From C To C++

I have advised every new programmer to at least understand certain concepts in C. Howmuchever higher paradigm we use to program, understanding of the basic memory management and basic data-structures go a long way. C is one of the best languages to do so, it carries the least baggage in this regard. Of course, many of us have moved to C++ for various reasons. It is not that C++ is always better than C, but for some problems C++ makes it easier to write maintainable and flexible code; or achieve the desired balance in an easier way.

Moving to C++ is not easy, there is a shift in paradigm in thinking. Nobody can escape understanding OOP, though OOP can be applied equally well in C. The only difference is that C does not support it in the language.

Unfortunately I have seen a lot of C++ code which ends being a mess of C and C++. This maybe either because of programmers who either overdo or underdo the paradigm shift or because of reamins of legacy code. The difference is not only in using classes, the advantage comes out of using the standard library facilites instead of doing the low-level manipulations yourself. While there cannot be any such list which can guide programmers, here is a small list which can help you see some benefits by coding in C++.

  • Use vectors instead of arrays. A vector knows its size, an array does not. You can also resize a vector without doing explicit memory allocations.
  • Use inline functions instead of macros. Macros do not obey the C++ type and scope rules. You can also use templates for more complex macros.
  • Use C++ string class instead of raw C string. Again, this can save you from many explicit memory manipulations and provide a lot of string utilities as well.
  • Use new/delete instead of malloc/free. While both end up allocating memory, new also invokes the constructor to build the object. Using malloc/free objects will involve a lot more work from your side. There are other differences like, you need to calculate the memory size to be allocated before using malloc, and since malloc only allocates memory it does not know type of the data requiring you to type case to use it. There is no harm in using malloc for basic data types, as they are not objects. But it is a cardinal sin to cross the allocation and deallocation techniques. new/free and malloc/delete is nothing but a disaster.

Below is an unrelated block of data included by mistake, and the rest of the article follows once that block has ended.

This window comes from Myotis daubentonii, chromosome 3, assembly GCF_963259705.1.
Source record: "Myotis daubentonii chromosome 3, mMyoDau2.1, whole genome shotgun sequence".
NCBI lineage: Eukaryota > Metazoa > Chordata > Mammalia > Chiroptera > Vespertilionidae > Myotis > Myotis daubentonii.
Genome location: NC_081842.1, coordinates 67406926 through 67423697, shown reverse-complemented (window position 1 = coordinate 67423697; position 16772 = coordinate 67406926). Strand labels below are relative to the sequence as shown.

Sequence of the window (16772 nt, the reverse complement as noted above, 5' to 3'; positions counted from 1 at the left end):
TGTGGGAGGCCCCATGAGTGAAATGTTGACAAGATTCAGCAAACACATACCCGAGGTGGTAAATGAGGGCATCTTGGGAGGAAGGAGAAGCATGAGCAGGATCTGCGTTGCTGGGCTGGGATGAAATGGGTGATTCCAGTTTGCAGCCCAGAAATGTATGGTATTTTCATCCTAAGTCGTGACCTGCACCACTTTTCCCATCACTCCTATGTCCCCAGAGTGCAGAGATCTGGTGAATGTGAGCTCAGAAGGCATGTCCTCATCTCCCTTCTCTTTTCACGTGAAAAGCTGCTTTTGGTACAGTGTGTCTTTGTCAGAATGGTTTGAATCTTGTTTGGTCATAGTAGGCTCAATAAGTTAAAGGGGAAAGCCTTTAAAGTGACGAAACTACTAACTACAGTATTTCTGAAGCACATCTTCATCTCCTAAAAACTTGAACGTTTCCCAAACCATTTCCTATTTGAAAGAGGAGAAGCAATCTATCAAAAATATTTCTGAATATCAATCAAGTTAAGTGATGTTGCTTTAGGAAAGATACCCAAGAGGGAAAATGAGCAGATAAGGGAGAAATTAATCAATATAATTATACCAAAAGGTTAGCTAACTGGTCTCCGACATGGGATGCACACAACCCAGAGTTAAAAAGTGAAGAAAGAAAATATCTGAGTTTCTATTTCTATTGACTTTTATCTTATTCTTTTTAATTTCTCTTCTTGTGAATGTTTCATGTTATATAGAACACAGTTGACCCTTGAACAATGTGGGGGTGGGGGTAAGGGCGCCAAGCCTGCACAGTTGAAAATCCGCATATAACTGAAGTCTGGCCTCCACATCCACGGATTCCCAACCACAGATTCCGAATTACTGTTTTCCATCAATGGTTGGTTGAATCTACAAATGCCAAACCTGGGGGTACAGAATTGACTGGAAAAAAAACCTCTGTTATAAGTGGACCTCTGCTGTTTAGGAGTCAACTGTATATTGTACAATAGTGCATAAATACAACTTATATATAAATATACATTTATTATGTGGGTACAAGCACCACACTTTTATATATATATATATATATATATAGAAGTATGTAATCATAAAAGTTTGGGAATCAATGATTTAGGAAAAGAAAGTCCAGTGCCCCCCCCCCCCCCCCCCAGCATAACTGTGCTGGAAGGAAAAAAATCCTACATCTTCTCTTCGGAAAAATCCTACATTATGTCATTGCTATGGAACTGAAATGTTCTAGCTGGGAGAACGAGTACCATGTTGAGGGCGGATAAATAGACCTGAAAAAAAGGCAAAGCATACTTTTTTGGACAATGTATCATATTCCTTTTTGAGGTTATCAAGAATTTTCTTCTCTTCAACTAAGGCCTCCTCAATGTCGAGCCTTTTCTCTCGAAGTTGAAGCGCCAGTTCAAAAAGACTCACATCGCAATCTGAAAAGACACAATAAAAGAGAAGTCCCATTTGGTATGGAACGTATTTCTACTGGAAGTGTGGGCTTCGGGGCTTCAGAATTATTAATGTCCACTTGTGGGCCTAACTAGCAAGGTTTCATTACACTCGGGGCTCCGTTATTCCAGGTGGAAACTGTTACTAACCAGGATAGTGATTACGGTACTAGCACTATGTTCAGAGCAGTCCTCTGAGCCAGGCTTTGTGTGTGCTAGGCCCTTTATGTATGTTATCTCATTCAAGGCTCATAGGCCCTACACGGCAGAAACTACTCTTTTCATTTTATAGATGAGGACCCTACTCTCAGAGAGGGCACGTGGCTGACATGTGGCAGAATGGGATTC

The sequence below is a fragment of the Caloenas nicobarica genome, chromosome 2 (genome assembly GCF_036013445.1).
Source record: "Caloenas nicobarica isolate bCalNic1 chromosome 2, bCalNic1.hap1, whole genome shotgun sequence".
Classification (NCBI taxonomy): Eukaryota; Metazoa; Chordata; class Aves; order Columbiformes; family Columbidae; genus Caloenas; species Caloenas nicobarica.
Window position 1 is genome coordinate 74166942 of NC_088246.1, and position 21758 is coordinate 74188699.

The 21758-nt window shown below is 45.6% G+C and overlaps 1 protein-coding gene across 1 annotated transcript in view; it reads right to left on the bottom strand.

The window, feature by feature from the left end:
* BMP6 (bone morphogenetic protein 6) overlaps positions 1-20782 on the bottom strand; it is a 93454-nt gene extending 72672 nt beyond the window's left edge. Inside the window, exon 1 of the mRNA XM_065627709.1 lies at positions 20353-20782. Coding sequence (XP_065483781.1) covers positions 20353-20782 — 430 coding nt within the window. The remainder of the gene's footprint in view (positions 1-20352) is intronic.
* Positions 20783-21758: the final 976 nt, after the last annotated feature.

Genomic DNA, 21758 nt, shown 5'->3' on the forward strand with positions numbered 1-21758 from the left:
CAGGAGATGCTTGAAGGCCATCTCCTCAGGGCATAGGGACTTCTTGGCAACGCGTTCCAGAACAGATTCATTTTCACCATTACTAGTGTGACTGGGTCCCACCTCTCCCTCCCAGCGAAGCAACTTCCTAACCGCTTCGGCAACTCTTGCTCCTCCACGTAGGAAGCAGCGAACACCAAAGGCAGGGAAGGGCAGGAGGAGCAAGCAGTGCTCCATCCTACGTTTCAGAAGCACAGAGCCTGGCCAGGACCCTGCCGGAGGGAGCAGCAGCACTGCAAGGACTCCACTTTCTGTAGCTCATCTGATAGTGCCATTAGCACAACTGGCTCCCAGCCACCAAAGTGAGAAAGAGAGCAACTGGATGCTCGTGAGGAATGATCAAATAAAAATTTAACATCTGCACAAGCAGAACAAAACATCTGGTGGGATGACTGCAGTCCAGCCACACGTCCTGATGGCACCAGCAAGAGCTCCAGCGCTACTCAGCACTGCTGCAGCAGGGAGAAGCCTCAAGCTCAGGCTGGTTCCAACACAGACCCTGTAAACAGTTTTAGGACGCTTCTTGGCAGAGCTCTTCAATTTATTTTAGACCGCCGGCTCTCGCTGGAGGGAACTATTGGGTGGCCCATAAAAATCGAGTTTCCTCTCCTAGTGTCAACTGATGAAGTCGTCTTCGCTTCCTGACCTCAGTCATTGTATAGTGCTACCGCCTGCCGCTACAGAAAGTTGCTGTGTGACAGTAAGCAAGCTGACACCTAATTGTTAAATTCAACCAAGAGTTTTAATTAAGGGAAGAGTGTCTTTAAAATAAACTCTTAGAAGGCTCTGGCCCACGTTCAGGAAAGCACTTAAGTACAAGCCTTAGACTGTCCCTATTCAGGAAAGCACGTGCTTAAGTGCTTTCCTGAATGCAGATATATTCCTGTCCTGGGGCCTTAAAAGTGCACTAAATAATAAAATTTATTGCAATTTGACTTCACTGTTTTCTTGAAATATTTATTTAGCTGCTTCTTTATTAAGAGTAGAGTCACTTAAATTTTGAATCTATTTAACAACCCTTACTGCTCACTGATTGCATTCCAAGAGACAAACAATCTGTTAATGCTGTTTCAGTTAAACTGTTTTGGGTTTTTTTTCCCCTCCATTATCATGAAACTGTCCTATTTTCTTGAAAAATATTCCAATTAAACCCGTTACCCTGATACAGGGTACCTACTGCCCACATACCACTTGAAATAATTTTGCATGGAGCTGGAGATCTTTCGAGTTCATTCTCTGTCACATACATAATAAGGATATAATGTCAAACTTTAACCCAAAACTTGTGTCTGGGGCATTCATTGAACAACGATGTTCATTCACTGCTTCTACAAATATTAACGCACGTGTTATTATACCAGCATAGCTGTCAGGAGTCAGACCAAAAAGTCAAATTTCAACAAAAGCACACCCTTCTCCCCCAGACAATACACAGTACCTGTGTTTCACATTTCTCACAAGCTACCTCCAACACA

• Use cin/cout/cerr. The input/output stream objects are typesafe and extensible.
  • Use libsigc++ for callbacks. A couple of benefits is that it provides typesafety and adaptors for connecting dissimilar callbacks.

Similarly, Boost provides some excellent libraries which you can use to work at a higher abstraction. C++ aims at eliminating some of the pain points in C. However, it is critical to unlearn some of the C ways of doing things and adopt the C++ ways. There are popular arguments that these abstractions cause slower programs, which definitely might be true in some cases. However, I wonder if majority of applications see this.

Another argument is about the bloat that the C++ programming style brings in. While it can be blamed on the language, an improper use is the underlying cause most of the times. There are some guidelines while thinking of the design too, but let us keep that for another post.

Do not take these points as a list for why C++ is better than C, and feel free to add to this. I think the suitability depends on the context, not only on the features. However, if you do end up using C++ try to follow these. If you do not, you will not see any advantage of using C++; if you do, you will see and enjoy the C++ goodness.

Discussion [Participate or Link]

  1. indyank said:

    C defintely has relevance even today…mainly as a systems implementation language…C should be learnt before one steps into java or C++….otherwise one may not be able to appreciate the differences between procedural and OOPS languages…

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Abhijit Nadgouda
iface Consulting
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